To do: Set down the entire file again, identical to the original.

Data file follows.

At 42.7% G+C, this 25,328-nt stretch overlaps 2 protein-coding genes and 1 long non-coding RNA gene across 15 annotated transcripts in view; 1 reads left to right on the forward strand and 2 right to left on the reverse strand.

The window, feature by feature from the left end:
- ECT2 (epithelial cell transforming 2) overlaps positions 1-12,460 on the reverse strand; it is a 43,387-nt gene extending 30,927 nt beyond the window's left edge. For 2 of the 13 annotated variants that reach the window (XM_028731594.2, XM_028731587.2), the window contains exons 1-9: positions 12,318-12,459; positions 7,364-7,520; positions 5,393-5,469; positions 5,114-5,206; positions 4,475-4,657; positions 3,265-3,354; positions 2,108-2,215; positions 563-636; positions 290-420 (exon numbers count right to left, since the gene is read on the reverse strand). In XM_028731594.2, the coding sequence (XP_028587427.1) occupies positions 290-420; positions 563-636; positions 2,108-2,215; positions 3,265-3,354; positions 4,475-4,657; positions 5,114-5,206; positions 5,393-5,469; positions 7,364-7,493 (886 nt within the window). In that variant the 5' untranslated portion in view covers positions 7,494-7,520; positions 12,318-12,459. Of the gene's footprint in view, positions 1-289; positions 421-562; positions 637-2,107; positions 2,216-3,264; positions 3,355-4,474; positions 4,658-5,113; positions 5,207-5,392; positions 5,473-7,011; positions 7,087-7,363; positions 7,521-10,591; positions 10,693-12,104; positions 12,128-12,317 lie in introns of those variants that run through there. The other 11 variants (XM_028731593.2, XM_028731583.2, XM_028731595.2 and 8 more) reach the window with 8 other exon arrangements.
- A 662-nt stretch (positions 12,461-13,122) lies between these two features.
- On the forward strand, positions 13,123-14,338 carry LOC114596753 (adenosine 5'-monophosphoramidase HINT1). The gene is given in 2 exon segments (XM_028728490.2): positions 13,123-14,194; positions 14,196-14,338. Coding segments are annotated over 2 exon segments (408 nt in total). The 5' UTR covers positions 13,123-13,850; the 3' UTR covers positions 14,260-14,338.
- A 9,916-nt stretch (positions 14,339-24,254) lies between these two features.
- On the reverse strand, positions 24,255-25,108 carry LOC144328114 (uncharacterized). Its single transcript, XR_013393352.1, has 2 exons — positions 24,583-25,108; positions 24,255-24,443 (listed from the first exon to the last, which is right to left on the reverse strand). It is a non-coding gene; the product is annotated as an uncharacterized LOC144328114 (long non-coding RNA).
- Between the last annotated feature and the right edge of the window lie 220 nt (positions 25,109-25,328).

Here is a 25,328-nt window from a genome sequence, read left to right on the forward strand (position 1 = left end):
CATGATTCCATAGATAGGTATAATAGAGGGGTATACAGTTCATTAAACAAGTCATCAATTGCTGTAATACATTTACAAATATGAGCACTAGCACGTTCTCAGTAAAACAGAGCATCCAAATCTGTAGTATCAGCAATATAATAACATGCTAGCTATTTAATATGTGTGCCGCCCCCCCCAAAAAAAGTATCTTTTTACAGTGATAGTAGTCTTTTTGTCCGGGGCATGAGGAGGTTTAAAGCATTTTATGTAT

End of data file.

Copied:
At 42.7% G+C, this 25,328-nt stretch overlaps 2 protein-coding genes and 1 long non-coding RNA gene across 15 annotated transcripts in view; 1 reads left to right on the forward strand and 2 right to left on the reverse strand.

The window, feature by feature from the left end:
- ECT2 (epithelial cell transforming 2) overlaps positions 1-12,460 on the reverse strand; it is a 43,387-nt gene extending 30,927 nt beyond the window's left edge. For 2 of the 13 annotated variants that reach the window (XM_028731594.2, XM_028731587.2), the window contains exons 1-9: positions 12,318-12,459; positions 7,364-7,520; positions 5,393-5,469; positions 5,114-5,206; positions 4,475-4,657; positions 3,265-3,354; positions 2,108-2,215; positions 563-636; positions 290-420 (exon numbers count right to left, since the gene is read on the reverse strand). In XM_028731594.2, the coding sequence (XP_028587427.1) occupies positions 290-420; positions 563-636; positions 2,108-2,215; positions 3,265-3,354; positions 4,475-4,657; positions 5,114-5,206; positions 5,393-5,469; positions 7,364-7,493 (886 nt within the window). In that variant the 5' untranslated portion in view covers positions 7,494-7,520; positions 12,318-12,459. Of the gene's footprint in view, positions 1-289; positions 421-562; positions 637-2,107; positions 2,216-3,264; positions 3,355-4,474; positions 4,658-5,113; positions 5,207-5,392; positions 5,473-7,011; positions 7,087-7,363; positions 7,521-10,591; positions 10,693-12,104; positions 12,128-12,317 lie in introns of those variants that run through there. The other 11 variants (XM_028731593.2, XM_028731583.2, XM_028731595.2 and 8 more) reach the window with 8 other exon arrangements.
- A 662-nt stretch (positions 12,461-13,122) lies between these two features.
- On the forward strand, positions 13,123-14,338 carry LOC114596753 (adenosine 5'-monophosphoramidase HINT1). The gene is given in 2 exon segments (XM_028728490.2): positions 13,123-14,194; positions 14,196-14,338. Coding segments are annotated over 2 exon segments (408 nt in total). The 5' UTR covers positions 13,123-13,850; the 3' UTR covers positions 14,260-14,338.
- A 9,916-nt stretch (positions 14,339-24,254) lies between these two features.
- On the reverse strand, positions 24,255-25,108 carry LOC144328114 (uncharacterized). Its single transcript, XR_013393352.1, has 2 exons — positions 24,583-25,108; positions 24,255-24,443 (listed from the first exon to the last, which is right to left on the reverse strand). It is a non-coding gene; the product is annotated as an uncharacterized LOC144328114 (long non-coding RNA).
- Between the last annotated feature and the right edge of the window lie 220 nt (positions 25,109-25,328).

Here is a 25,328-nt window from a genome sequence, read left to right on the forward strand (position 1 = left end):
CATGATTCCATAGATAGGTATAATAGAGGGGTATACAGTTCATTAAACAAGTCATCAATTGCTGTAATACATTTACAAATATGAGCACTAGCACGTTCTCAGTAAAACAGAGCATCCAAATCTGTAGTATCAGCAATATAATAACATGCTAGCTATTTAATATGTGTGCCGCCCCCCCCAAAAAAAGTATCTTTTTACAGTGATAGTAGTCTTTTTGTCCGGGGCATGAGGAGGTTTAAAGCATTTTATGTAT